Nutrient Spotlight: Reduce Joint Pain and Inflammation With Turmeric
Learn how this common kitchen spice helps to reduce joint pain and stiffness
Some of the most powerful and safest therapies are found in nature. Turmeric is one that tops my list, particularly when it comes to helping reduce joint pain, inflammation, and stiffness that comes with arthritis.
- What is turmeric good for?
- Why is turmeric such a powerful antioxidant?
- How does turmeric work in the body?
- What scientific studies say about turmeric's active ingredient
- How to make turmeric work for you
Historically, turmeric has been a component of Indian Auyrevedic medicine and has been used extensively in various Indian ceremonies for centuries. Research has identified curcumin, a bright yellow spice (Curcuma longa), as the active ingredient in turmeric, often used in many Indian, Pakistani, Persian, and Thai dishes.
Curcumin is an antioxidant that protects cells from the normal, but damaging, process of oxidation. It does this by scavenging molecules known as free radicals which are one of the root causes of aging.
Preliminary cell studies suggest that the curcuminoids in turmeric promote a normal inflammatory response by inhibiting the expression of the COX-2 "pain" enzyme.
However, one of the biggest challenges is that curcumin is notoriously difficult for the body to absorb. Fortunately, scientists have found a way to counteract that.
They discovered that if they attach curcumin to soy-derived phosphatidylcholine, which is very well absorbed by the body, they could get more curcumin to painful joints. Here’s why: Phosphatidylcholine acts as a “shuttle,” moving the curcumin through cell membranes and into the bloodstream and tissues where it provides pain relief.
What Scientific Studies Say About Turmeric's Active Ingredient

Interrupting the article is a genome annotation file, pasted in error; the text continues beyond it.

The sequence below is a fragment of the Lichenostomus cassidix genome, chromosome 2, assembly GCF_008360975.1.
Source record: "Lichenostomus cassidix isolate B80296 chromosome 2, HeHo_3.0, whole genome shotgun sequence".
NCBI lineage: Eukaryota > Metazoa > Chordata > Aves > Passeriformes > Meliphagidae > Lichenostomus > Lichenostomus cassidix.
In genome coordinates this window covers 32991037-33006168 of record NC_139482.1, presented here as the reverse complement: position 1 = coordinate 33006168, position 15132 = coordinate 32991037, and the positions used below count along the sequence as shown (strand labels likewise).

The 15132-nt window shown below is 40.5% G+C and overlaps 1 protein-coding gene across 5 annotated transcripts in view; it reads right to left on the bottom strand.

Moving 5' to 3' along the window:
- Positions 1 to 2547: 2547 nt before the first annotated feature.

Curcumin is among the most thoroughly researched supplements, with more than 4,000 studies conducted and several more ongoing.
In one study, participants with osteoarthritis who took a concentrated form of curcumin had minor signs or symptoms of the disease. At the end of 90 days, they had a 58 percent decrease in pain and stiffness and improved physical function and mobility.
Other clinical studies have shown a 50-percent reduction in pain and stiffness, along with significantly reduced inflammation and swelling of the lower limbs.
You can reap the benefits of turmeric by seasoning your foods with it. Add it to soups or stews, or drink turmeric tea. Taken orally, turmeric can stop arthritis pain throughout the body. If you want to try turmeric as a therapeutic measure, consider a supplement that contains a concentrated form of curcumin.
Applied topically, turmeric can be used to treat arthritic joints. I use a paste made from 2 tablespoons of turmeric power mixed with 1 or more tablespoons of a 70 percent DMSO. (To make a 70 percent DMSO solution, dilute some 99.9 percent DMSO with an amount of distilled water equal to 30 percent of the amount of DMSO.)
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Meet Dr. Williams
For more than 25 years, Dr. David Williams has traveled the world researching alternative therapies for our most common health problems—therapies that are inexpensive and easy to use, and therapies that treat the root cause of a problem rather than just its symptoms. More About Dr. Williams
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